My interest is in whether there is a connection between the parsimony of these rational choice assumptions and the relatively parsimonious vision of international law that emerges in HILW? Consider, for example, HILW’s the discussion of treaties. HILW tells us that “states make commitments of their own in order to extract commitments from other states.” We might ask if rational choice approaches compel this understanding of the purpose of treaties — and whether this account of states’ motivations for entering into treaties is incomplete. For example, states sometimes enter into treaties to lock in domestic reforms. Many argue that the Salinas government joined NAFTA to prevent future Mexican governments from adopting policies hostile to foreign investment. Other times, states enter into treaties for reasons that have little to do with the treaty’s underlying subject matter. Consider the Convention on Long-Range Transboundary Air Pollution; most states who signed this treaty had little interest in acid rain but viewed the treaty as a vehicle to promote East-West detente. Finally, states may enter into treaties for expressive reasons or to embarrass other states – think of the Apartheid Convention – and may harbor few illusions that the treaty will actually change state behavior.

Similarly, HILW is centrally concerned with “compliance,” which the book seems to take as referring straightforwardly to behavior in conformity with treaty obligations. But as Kal Raustiala, Ben Kingsbury and others have persuasively argued, the concept of compliance is hardly straightforward. Rather, the significance of behavior in conformity with rules will vary significantly depending on how one understands the nature, purpose and functions of “international law.” Traditional positivist accounts are rule based. But there are competing process-based views, including the New Haven School’s vision of law as a process of authoritative and controlling decision making, and recent accounts that understand law in terms of a transnational legal process. Other approaches would include liberal accounts, which focus on the compliance as resulting from particular constellations of domestic political forces, and competing constructivist accounts. The point is that any particular conception of compliance presupposes a contested and controversial understanding of international law.

So I think the larger methodological issues HILW raises relate to the relationship between any particular understanding of international law and efforts to construct game-theoretic accounts of how international law works. Can rational choice shed light on which of these competing theories of international law to embrace? More importantly, does the parsimonious rational choice account of state behavior drive the book’s conception of international law — or does the parsimonious conception of international law drive the game-theoretic analysis that follows? In other words, might the very definitions of relevant issues, actors, and preferences in rational choice accounts depend on an unacknowledged (and controversial) conception of the preexisting international order? HILW’s focus on, say, treaties rather than evolving international regimes; on sovereign states to the virtual exclusion of other relevant international legal actors; and on compliance as conformity with rules all presuppose a particular—and controversial— vision of the international legal order.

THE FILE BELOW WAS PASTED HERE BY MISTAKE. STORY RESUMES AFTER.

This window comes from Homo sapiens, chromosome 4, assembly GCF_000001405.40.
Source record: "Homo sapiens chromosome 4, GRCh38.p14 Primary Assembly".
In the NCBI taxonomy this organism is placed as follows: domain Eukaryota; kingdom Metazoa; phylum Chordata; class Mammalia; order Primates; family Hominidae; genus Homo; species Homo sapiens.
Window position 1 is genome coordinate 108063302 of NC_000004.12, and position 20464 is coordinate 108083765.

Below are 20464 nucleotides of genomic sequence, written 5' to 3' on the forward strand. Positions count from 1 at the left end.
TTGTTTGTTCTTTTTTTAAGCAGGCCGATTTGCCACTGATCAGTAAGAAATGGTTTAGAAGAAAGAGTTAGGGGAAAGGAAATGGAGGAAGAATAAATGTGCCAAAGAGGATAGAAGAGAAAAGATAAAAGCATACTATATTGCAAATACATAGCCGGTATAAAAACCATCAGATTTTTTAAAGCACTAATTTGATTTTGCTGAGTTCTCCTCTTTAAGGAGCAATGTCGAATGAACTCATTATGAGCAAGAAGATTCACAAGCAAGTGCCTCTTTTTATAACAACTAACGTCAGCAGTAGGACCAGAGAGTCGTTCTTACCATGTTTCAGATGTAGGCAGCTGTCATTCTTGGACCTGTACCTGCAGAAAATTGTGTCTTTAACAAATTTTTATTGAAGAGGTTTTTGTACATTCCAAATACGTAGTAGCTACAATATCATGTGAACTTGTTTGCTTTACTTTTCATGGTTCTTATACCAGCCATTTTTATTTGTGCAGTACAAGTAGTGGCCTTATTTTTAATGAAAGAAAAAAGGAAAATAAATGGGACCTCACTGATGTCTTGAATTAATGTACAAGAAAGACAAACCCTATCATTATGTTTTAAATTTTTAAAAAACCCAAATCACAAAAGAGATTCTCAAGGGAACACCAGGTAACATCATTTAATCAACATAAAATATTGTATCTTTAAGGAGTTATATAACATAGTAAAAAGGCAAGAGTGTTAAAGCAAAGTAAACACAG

In short, can rational choice accounts be built upon conceptions of international law that view it more as a process of authoritative decision making than as a bundle of rules, that focus more on the evolving trajectory of complex legal regimes than on the ratification of treaty norms, and that understands compliance not simply as a matter of rational calculation but also as a product of internalized identities and norms of appropriate behavior. If the answer to this inquiry is “no,” than we can understand HILW as an important illustration of both the promise – and the limits – of rational choice explanations of how international law works.

Can Domestic Court Defiance Strengthen International Tribunals?

by Jeffrey Dunoff